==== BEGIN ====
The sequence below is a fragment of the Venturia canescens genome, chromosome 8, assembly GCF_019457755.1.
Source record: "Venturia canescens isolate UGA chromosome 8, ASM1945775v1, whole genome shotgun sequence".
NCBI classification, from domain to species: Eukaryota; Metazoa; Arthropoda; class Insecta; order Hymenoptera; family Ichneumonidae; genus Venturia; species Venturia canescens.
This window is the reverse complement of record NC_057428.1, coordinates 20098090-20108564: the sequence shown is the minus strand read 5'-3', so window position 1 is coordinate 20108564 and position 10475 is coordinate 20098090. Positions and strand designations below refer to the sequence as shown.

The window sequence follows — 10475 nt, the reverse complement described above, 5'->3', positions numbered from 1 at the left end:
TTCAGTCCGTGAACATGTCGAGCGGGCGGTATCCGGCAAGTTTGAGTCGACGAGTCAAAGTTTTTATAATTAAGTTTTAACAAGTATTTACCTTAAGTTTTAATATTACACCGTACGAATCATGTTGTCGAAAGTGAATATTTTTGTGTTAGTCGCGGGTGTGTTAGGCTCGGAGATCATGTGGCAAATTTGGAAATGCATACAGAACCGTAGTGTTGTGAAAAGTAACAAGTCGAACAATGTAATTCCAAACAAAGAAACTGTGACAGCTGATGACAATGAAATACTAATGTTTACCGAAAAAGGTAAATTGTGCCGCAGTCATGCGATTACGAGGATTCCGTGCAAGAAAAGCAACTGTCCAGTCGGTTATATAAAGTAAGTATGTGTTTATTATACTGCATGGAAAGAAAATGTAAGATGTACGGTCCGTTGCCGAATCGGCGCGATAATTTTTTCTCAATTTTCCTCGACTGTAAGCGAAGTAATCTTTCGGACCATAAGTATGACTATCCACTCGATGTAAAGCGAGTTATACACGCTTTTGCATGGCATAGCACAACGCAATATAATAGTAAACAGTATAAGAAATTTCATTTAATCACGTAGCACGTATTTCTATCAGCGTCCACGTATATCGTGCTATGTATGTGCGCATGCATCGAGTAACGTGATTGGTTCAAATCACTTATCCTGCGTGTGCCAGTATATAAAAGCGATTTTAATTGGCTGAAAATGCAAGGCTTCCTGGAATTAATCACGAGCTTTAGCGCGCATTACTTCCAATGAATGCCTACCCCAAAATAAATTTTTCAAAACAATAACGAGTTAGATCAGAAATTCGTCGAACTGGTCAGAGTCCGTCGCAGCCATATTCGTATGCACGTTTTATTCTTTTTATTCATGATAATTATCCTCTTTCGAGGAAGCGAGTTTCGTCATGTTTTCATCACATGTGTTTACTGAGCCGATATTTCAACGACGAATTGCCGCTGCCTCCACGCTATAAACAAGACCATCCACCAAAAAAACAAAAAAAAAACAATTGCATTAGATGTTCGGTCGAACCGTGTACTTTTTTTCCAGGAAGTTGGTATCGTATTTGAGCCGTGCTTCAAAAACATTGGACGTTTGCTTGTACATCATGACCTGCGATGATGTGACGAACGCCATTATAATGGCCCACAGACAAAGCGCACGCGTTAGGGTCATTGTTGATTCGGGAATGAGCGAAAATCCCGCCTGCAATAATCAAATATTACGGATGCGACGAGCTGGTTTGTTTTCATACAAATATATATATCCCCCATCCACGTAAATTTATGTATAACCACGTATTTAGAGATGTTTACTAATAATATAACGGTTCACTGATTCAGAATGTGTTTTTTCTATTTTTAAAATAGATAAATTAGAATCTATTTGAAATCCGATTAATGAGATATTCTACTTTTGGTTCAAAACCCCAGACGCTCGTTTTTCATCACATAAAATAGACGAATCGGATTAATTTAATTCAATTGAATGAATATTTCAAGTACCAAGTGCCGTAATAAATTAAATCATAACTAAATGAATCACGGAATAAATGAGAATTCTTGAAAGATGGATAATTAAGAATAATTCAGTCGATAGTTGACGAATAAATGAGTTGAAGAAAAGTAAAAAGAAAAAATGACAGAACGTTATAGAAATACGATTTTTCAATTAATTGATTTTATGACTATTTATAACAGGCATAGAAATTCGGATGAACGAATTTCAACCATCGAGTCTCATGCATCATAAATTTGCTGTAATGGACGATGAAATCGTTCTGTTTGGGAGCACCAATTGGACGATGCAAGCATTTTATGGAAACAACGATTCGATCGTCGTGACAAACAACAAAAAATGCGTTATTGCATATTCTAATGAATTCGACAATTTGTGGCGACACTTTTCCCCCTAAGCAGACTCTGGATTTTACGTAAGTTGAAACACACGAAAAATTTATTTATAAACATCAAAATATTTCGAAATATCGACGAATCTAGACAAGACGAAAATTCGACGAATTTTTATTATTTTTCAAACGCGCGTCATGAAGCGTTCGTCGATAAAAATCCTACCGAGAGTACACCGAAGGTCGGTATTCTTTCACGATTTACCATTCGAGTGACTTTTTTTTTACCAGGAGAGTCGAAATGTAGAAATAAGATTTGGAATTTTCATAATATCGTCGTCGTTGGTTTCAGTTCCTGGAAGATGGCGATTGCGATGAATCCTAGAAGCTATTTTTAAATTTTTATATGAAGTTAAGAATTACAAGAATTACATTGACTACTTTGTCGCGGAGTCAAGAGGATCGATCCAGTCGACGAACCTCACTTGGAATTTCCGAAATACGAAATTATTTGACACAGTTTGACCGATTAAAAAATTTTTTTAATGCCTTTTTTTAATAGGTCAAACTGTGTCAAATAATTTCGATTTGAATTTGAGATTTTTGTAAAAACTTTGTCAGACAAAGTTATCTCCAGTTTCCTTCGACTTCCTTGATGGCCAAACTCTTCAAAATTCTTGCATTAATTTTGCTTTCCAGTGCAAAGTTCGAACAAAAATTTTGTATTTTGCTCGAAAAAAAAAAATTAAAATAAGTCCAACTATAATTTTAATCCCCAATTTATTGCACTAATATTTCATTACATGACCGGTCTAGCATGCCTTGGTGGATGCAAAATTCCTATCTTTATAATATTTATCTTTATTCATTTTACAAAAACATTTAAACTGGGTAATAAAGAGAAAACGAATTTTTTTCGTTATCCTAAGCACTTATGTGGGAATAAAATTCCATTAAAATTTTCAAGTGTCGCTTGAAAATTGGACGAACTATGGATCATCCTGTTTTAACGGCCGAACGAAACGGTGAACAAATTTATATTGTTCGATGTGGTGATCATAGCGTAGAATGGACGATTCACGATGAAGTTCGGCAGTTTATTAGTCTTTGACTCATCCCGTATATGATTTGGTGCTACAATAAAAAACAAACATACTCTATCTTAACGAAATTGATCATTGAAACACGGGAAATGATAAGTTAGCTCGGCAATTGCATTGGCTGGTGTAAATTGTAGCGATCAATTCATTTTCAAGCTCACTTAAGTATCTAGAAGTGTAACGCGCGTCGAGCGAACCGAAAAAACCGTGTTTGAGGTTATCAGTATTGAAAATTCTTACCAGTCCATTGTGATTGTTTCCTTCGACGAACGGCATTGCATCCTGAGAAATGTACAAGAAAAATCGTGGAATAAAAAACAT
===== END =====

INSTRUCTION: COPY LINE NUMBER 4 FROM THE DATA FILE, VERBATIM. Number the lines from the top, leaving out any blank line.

This window is the reverse complement of record NC_057428.1, coordinates 20098090-20108564: the sequence shown is the minus strand read 5'-3', so window position 1 is coordinate 20108564 and position 10475 is coordinate 20098090. Positions and strand designations below refer to the sequence as shown.